A shot betrays their scheme. Manon and the other prisoners are then led one-by-one to a ship while the onlooking townspeople make wicked comments as each one passes by. Des Grieux begs the captain to be hired as a deckhand, and he agrees to take the infatuated young man on the voyage to the New World.

Act IV A wilderness on the edges of the Louisiana Territory After troubles with the colonial governor, the two lovers are forced to make an escape. Manon is destitute and very weak. She sends Des Grieux ahead to look for water and shelter. When he returns it is too late. She dies believing that time will cleanse her of any sin, and he is left with nothing but memories of their too brief time together. T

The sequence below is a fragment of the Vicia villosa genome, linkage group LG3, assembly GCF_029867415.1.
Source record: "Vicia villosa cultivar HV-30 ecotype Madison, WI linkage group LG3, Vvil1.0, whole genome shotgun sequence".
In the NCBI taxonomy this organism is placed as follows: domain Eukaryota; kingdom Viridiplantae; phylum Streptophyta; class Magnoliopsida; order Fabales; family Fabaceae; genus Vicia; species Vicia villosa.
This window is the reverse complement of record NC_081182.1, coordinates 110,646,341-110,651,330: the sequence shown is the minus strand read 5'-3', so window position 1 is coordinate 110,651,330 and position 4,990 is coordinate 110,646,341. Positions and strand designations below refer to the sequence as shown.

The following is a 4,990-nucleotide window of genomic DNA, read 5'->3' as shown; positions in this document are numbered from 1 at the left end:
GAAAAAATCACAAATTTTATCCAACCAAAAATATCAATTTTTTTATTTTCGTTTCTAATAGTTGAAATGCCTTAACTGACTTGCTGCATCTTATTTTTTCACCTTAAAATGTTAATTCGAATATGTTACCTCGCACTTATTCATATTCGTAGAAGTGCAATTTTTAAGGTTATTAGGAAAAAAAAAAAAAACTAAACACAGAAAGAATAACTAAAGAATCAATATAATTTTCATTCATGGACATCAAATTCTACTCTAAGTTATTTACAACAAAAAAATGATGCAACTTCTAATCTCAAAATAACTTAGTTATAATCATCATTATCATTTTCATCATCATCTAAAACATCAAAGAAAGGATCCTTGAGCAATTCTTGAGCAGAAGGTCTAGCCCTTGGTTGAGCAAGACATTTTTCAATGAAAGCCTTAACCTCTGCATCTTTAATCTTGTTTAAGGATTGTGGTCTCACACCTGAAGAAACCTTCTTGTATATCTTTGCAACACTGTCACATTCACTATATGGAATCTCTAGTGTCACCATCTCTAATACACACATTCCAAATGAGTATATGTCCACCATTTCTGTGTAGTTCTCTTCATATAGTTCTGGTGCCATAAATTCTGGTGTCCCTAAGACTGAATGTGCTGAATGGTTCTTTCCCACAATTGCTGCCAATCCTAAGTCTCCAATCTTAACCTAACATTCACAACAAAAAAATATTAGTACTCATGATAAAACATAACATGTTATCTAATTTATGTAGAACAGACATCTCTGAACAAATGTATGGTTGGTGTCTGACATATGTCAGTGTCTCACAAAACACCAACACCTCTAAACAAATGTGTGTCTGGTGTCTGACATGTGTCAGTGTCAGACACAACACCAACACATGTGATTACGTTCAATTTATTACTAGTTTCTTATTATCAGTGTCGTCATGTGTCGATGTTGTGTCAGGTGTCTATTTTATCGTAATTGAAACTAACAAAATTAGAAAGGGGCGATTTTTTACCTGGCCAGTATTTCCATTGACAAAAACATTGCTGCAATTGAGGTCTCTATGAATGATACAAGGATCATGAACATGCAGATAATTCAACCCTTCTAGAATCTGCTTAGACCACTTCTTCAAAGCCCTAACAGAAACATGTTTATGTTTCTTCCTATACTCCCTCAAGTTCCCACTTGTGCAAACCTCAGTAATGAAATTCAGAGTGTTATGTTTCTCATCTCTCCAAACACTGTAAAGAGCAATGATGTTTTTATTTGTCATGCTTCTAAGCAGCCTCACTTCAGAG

cruelly confronting him with his advanced age. Indignantly, he leaves the couple alone. Lescaut soon enters, breathless. Geronte has summoned the authorities, denouncing Manon’s lack of morality. Before fleeing with Des Grieux, she gathers her expensive jewelry, but the delay proves costly – the guards arrive and arrest her for thievery.


David Sander

Manon Lescaut: Puccini’s First True Success